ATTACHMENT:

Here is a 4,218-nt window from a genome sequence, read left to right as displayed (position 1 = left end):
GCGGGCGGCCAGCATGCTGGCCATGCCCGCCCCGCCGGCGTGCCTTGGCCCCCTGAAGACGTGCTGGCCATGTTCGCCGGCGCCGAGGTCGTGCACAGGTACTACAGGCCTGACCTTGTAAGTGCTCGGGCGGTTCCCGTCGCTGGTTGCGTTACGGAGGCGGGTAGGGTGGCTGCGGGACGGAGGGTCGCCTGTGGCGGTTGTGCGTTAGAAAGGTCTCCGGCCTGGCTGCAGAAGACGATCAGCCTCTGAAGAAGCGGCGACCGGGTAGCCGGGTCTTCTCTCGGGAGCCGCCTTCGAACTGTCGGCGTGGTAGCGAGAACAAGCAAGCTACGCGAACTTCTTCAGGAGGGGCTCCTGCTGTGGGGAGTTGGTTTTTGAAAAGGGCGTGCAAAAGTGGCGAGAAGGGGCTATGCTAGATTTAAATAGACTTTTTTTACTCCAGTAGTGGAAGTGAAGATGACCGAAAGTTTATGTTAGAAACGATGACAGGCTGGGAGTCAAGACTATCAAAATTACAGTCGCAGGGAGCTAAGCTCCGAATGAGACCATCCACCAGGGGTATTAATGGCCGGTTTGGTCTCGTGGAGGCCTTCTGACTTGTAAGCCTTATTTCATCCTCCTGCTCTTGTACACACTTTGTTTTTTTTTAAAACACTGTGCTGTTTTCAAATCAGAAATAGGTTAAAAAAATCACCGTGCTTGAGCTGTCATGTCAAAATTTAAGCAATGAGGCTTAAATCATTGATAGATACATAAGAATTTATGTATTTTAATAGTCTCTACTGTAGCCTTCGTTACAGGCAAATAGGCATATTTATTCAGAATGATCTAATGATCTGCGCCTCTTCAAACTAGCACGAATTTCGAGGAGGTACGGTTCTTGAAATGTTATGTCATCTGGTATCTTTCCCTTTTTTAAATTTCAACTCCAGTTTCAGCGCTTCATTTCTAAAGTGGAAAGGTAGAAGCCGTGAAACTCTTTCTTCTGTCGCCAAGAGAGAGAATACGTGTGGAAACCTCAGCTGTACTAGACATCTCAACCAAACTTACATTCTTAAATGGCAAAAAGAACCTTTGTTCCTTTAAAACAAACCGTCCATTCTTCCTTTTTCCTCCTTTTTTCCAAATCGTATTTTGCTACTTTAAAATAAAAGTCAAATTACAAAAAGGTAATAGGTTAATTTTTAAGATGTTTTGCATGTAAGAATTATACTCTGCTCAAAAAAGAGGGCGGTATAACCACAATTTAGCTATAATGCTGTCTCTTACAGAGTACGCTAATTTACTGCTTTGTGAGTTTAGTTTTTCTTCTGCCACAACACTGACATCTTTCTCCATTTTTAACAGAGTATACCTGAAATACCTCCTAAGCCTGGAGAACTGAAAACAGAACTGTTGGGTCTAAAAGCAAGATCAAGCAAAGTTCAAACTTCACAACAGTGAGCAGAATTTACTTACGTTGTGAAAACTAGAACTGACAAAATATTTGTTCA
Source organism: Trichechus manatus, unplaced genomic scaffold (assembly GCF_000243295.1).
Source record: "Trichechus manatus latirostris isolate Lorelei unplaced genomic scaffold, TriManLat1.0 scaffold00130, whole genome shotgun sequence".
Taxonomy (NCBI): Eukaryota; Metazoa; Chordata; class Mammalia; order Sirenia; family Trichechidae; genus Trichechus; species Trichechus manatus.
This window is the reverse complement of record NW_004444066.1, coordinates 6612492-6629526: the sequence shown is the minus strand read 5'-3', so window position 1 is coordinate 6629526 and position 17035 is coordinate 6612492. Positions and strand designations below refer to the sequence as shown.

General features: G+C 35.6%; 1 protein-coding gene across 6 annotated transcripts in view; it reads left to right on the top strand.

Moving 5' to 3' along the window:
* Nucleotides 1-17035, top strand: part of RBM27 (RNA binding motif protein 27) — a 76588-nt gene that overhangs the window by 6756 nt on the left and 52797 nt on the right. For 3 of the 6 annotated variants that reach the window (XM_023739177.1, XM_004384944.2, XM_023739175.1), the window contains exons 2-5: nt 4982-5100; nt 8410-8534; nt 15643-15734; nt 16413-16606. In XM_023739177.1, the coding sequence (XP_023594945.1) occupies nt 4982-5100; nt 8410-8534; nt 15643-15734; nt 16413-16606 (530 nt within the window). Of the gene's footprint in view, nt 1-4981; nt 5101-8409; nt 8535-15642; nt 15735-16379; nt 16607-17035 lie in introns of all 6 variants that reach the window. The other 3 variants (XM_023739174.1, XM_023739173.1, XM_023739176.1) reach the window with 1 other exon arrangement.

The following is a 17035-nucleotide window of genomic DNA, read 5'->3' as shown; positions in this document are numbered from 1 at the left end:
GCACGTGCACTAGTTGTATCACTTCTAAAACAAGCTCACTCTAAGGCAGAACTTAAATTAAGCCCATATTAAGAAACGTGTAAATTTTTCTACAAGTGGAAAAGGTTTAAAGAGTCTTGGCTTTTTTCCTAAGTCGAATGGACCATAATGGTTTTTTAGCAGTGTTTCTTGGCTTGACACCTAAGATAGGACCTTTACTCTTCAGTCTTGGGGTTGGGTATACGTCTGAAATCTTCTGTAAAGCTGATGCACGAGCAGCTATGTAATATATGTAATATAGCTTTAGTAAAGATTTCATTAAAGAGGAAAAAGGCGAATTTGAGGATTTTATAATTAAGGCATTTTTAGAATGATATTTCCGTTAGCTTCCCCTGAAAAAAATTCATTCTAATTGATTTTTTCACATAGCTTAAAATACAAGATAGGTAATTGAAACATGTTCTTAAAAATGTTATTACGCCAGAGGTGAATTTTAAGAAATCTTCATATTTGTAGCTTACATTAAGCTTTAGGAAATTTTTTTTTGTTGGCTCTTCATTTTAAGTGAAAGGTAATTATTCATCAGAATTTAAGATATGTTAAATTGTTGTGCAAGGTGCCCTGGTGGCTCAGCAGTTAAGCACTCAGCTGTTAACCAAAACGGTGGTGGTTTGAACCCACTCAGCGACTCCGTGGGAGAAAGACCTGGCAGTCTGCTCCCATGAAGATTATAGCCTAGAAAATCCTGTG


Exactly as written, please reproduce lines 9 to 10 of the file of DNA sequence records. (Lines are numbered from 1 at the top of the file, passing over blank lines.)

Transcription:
* Nucleotides 1-17035, top strand: part of RBM27 (RNA binding motif protein 27) — a 76588-nt gene that overhangs the window by 6756 nt on the left and 52797 nt on the right. For 3 of the 6 annotated variants that reach the window (XM_023739177.1, XM_004384944.2, XM_023739175.1), the window contains exons 2-5: nt 4982-5100; nt 8410-8534; nt 15643-15734; nt 16413-16606. In XM_023739177.1, the coding sequence (XP_023594945.1) occupies nt 4982-5100; nt 8410-8534; nt 15643-15734; nt 16413-16606 (530 nt within the window). Of the gene's footprint in view, nt 1-4981; nt 5101-8409; nt 8535-15642; nt 15735-16379; nt 16607-17035 lie in introns of all 6 variants that reach the window. The other 3 variants (XM_023739174.1, XM_023739173.1, XM_023739176.1) reach the window with 1 other exon arrangement.

The following is a 17035-nucleotide window of genomic DNA, read 5'->3' as shown; positions in this document are numbered from 1 at the left end: